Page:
The case for my life, then, or for that of any one else who has been a mathematician in the same sense which I have been one, is this: that I have added something to knowledge, and helped others to add more; and that these somethings have a value which differs in degree only, and not in kind, from that of the creations of the great mathematicians, or of any of the other artists, great or small, who have left some kind of memorial behind them.

A Single Man by Christopher Isherwood – I kind of thought that Berlin Stories was not a replicable feat, based as it was on the author being present at the right place, during the right epoch, with a unique insight into the subcultures of the Weimar Republic. But…it sort of was. I found the overarching loss-of-a-lover plot to be passable, and not particularly sad,  but the wealth of detail and observation and kindness in this novel surpasses that of the Berlin Stories.

Parallel Lives, Volume II by Plutarch – Okay, so, why is all of our study of the Roman Empire basically confined to the Julio-Claudian Dynasty? I mean, seriously, that might have been the height of their military-, artistic-, and insane sex-crazed dictatorship-related achievements, but I think we should definitely give some more love to the first century BC. This volume (at least in the Project Gutenberg version) goes into long detail about Marius, Sulla, Lucullus, and other such guys (with parallel explications of the lives of famous Greek tyrants like Kimon). Oh, and he talks about Cato and Aristides. A good volume, all in all (although the next one has Alexander the Great and Julius Caesar, so…)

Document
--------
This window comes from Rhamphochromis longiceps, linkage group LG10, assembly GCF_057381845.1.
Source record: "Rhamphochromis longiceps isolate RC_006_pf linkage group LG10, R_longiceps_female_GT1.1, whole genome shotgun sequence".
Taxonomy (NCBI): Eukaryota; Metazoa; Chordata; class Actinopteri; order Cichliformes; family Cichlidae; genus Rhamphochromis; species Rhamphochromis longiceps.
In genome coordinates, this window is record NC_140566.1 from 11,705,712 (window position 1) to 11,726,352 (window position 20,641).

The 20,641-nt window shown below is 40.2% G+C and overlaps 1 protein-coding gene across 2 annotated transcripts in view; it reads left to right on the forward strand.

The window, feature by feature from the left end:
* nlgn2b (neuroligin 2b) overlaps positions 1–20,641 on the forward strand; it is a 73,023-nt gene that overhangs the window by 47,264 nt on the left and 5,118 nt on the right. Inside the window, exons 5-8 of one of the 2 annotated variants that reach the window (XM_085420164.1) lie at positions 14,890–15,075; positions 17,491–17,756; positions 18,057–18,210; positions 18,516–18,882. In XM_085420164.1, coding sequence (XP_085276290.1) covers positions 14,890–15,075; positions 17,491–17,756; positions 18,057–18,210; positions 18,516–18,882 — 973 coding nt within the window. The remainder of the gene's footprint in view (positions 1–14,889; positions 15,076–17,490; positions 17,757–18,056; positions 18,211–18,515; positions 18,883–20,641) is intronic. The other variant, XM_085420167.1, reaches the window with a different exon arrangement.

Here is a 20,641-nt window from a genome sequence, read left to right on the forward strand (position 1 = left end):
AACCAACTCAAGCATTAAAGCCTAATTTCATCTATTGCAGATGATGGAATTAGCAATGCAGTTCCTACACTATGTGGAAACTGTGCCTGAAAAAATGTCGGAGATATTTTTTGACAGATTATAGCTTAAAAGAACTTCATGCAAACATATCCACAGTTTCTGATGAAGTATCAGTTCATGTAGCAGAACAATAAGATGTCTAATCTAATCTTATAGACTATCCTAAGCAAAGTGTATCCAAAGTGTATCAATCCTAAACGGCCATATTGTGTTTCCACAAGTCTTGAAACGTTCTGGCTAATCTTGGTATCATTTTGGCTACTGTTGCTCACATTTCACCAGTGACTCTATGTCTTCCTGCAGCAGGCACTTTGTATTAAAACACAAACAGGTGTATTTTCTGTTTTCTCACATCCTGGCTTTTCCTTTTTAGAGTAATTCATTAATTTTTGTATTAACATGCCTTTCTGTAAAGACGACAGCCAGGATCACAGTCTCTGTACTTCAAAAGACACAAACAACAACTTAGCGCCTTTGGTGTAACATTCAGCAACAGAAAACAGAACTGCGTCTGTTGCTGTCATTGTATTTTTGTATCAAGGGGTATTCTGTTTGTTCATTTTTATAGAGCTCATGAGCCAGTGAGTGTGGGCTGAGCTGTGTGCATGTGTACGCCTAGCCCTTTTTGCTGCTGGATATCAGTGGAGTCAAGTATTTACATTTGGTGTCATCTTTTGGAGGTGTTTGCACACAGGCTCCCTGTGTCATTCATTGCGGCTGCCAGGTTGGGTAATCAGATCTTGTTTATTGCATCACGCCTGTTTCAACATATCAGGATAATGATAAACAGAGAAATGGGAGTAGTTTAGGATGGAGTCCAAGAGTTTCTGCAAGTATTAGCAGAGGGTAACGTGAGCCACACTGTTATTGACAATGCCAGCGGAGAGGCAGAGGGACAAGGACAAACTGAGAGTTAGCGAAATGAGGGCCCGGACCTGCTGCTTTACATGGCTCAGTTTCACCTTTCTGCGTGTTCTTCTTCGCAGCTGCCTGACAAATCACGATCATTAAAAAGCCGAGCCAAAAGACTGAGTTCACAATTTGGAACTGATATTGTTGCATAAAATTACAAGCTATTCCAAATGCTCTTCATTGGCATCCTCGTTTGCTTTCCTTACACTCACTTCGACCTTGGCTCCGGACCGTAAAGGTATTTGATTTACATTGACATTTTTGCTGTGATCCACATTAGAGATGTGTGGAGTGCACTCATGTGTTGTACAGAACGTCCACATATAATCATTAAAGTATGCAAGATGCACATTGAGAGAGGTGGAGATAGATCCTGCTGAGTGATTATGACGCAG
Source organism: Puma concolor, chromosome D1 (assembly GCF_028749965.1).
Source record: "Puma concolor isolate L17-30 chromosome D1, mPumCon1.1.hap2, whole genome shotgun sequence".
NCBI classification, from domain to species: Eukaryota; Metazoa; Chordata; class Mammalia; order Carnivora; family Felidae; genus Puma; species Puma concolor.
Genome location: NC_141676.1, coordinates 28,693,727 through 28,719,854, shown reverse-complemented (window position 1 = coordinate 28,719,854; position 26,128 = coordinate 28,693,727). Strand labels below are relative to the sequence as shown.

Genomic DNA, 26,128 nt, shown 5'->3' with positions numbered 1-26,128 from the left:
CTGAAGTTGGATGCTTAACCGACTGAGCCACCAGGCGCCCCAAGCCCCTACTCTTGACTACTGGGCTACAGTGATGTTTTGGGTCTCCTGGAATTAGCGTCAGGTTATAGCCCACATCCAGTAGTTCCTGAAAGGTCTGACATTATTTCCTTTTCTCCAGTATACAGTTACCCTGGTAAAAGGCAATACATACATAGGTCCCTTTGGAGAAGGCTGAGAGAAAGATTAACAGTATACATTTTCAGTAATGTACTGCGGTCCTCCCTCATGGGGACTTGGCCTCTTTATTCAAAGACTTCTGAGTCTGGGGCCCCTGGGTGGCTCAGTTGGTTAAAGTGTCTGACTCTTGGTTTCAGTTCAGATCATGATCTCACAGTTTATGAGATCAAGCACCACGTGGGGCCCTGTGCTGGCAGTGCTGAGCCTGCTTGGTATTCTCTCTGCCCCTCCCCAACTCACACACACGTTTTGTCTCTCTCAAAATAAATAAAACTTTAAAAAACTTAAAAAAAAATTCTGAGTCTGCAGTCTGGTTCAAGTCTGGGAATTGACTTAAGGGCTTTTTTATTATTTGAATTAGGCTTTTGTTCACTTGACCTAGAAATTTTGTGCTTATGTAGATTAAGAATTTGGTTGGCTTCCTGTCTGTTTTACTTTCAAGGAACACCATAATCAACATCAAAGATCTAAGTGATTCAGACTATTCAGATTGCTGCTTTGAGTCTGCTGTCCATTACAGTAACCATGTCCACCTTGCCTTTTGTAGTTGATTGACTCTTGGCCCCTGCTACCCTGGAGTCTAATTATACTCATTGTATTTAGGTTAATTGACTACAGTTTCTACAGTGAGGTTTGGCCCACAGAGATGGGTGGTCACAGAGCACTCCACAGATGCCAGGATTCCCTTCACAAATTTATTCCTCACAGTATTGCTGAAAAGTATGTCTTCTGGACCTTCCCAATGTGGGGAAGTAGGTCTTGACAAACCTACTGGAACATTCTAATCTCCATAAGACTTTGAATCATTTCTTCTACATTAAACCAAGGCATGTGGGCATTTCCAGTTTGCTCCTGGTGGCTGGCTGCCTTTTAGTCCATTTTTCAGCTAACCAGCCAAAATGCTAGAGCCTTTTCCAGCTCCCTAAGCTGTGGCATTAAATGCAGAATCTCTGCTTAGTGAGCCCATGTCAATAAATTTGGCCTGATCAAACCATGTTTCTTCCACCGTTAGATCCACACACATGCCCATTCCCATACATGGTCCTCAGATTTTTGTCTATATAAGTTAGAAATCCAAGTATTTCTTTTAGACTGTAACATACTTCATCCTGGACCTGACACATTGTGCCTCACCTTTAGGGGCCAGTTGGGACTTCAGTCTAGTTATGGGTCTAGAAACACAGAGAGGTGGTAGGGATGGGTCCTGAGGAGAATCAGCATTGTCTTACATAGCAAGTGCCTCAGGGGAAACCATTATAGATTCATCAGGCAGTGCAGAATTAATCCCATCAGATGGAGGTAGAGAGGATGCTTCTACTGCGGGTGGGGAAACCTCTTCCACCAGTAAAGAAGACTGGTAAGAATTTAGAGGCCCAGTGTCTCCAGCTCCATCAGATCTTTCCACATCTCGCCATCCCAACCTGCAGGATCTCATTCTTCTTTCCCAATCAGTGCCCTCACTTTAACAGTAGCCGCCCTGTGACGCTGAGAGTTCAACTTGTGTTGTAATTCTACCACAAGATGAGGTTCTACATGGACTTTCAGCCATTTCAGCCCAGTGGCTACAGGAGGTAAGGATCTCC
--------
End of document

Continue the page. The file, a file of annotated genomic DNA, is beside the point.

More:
Anna Karenina by Leo Tolstoy – This was definitely the best book I read this year and is perhaps my most favorite book ever. War and Peace has something like 500 named characters and maybe 30 major ones. Anna Karenina has seven major characters. It’s more than 400,000 words long. By the time it’s over, you know everything about those characters. Also, I received a major epiphany from the ending of this book. It was that good. Read the Pevear / Volokhonsky translation (the Oprah translation!). It is supposedly very good.

Democracy in America – Volume One by Alexis de Tocqueville – Democracy in America is like pornography for the American intellectual. I’m not actually sure how true any of these observations is (or was), but it’s always great to hear a French person confirm all the things that Americans believe about ourselves. This volume is mostly about our system of government. I believe the next volume is mostly about our customs and mores, which sounds like it’s going to be totally awesome.

Wrap-Up Season: Surprisingly Good Books, Part Two

Dharma Bums by Jack Kerouac – I had to read On The Road for a class in college. It was okay, you know, nothing special. A friend recommended Dharma Bums to me, it was really good. Usually when Americans do Eastern religion, it highly annoys me. But Jack Keroauc’s Buddhism is so simple, so silly, and so stupid that it’s hard to be annoyed. Yes, it is strange that he thinks of himself as a bodhisattva. But it’s incredibly endearing that he also thinks all of the cast-aways, stumblebums, and drop-outs he meets along the way are also bodhisattvas.